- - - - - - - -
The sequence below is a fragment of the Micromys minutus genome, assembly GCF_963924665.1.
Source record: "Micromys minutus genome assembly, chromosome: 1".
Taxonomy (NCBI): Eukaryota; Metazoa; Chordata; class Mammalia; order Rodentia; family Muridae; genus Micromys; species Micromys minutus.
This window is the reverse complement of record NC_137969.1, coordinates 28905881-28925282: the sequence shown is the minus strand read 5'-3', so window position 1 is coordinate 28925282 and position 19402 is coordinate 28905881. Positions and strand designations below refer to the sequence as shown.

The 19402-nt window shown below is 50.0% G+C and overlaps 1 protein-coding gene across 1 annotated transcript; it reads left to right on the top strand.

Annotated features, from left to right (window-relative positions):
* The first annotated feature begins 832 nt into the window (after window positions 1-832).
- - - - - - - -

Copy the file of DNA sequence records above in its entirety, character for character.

The sequence below is a fragment of the Micromys minutus genome, assembly GCF_963924665.1.
Source record: "Micromys minutus genome assembly, chromosome: 1".
Taxonomy (NCBI): Eukaryota; Metazoa; Chordata; class Mammalia; order Rodentia; family Muridae; genus Micromys; species Micromys minutus.
This window is the reverse complement of record NC_137969.1, coordinates 28905881-28925282: the sequence shown is the minus strand read 5'-3', so window position 1 is coordinate 28925282 and position 19402 is coordinate 28905881. Positions and strand designations below refer to the sequence as shown.

The 19402-nt window shown below is 50.0% G+C and overlaps 1 protein-coding gene across 1 annotated transcript; it reads left to right on the top strand.

Annotated features, from left to right (window-relative positions):
* The first annotated feature begins 832 nt into the window (after window positions 1-832).